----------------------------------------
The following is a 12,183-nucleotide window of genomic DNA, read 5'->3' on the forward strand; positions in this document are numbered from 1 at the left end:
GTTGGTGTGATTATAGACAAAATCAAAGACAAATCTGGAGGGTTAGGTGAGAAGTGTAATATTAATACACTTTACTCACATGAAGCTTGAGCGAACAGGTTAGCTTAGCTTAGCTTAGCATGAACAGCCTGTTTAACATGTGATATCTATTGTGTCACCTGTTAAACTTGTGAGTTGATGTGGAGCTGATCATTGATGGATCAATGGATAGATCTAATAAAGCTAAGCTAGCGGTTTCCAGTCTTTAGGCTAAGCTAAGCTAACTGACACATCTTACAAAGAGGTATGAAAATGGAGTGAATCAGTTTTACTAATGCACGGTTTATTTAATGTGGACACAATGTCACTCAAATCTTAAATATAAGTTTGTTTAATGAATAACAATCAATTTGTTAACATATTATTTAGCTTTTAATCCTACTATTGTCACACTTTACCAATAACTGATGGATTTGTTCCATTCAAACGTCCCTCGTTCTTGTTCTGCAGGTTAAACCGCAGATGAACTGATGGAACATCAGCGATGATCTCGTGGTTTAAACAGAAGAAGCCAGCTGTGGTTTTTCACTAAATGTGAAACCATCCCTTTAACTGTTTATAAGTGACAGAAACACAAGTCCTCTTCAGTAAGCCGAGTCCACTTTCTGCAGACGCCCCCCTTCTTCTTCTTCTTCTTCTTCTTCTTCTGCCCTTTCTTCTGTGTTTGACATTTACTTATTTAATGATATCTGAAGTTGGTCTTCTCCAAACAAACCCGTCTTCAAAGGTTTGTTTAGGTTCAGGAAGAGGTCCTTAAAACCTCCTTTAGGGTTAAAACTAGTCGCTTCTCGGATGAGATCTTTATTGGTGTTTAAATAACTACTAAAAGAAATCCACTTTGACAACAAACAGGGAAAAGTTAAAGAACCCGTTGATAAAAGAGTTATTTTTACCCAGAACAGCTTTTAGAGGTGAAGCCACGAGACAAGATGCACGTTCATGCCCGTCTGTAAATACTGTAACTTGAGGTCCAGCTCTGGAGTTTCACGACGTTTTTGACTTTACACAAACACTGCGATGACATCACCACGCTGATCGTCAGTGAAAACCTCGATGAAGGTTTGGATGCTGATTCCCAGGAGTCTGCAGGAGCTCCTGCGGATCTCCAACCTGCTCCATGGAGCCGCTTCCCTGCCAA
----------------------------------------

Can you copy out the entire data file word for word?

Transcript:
The following is a 12,183-nucleotide window of genomic DNA, read 5'->3' on the forward strand; positions in this document are numbered from 1 at the left end:
GTTGGTGTGATTATAGACAAAATCAAAGACAAATCTGGAGGGTTAGGTGAGAAGTGTAATATTAATACACTTTACTCACATGAAGCTTGAGCGAACAGGTTAGCTTAGCTTAGCTTAGCATGAACAGCCTGTTTAACATGTGATATCTATTGTGTCACCTGTTAAACTTGTGAGTTGATGTGGAGCTGATCATTGATGGATCAATGGATAGATCTAATAAAGCTAAGCTAGCGGTTTCCAGTCTTTAGGCTAAGCTAAGCTAACTGACACATCTTACAAAGAGGTATGAAAATGGAGTGAATCAGTTTTACTAATGCACGGTTTATTTAATGTGGACACAATGTCACTCAAATCTTAAATATAAGTTTGTTTAATGAATAACAATCAATTTGTTAACATATTATTTAGCTTTTAATCCTACTATTGTCACACTTTACCAATAACTGATGGATTTGTTCCATTCAAACGTCCCTCGTTCTTGTTCTGCAGGTTAAACCGCAGATGAACTGATGGAACATCAGCGATGATCTCGTGGTTTAAACAGAAGAAGCCAGCTGTGGTTTTTCACTAAATGTGAAACCATCCCTTTAACTGTTTATAAGTGACAGAAACACAAGTCCTCTTCAGTAAGCCGAGTCCACTTTCTGCAGACGCCCCCCTTCTTCTTCTTCTTCTTCTTCTTCTTCTGCCCTTTCTTCTGTGTTTGACATTTACTTATTTAATGATATCTGAAGTTGGTCTTCTCCAAACAAACCCGTCTTCAAAGGTTTGTTTAGGTTCAGGAAGAGGTCCTTAAAACCTCCTTTAGGGTTAAAACTAGTCGCTTCTCGGATGAGATCTTTATTGGTGTTTAAATAACTACTAAAAGAAATCCACTTTGACAACAAACAGGGAAAAGTTAAAGAACCCGTTGATAAAAGAGTTATTTTTACCCAGAACAGCTTTTAGAGGTGAAGCCACGAGACAAGATGCACGTTCATGCCCGTCTGTAAATACTGTAACTTGAGGTCCAGCTCTGGAGTTTCACGACGTTTTTGACTTTACACAAACACTGCGATGACATCACCACGCTGATCGTCAGTGAAAACCTCGATGAAGGTTTGGATGCTGATTCCCAGGAGTCTGCAGGAGCTCCTGCGGATCTCCAACCTGCTCCATGGAGCCGCTTCCCTGCCAA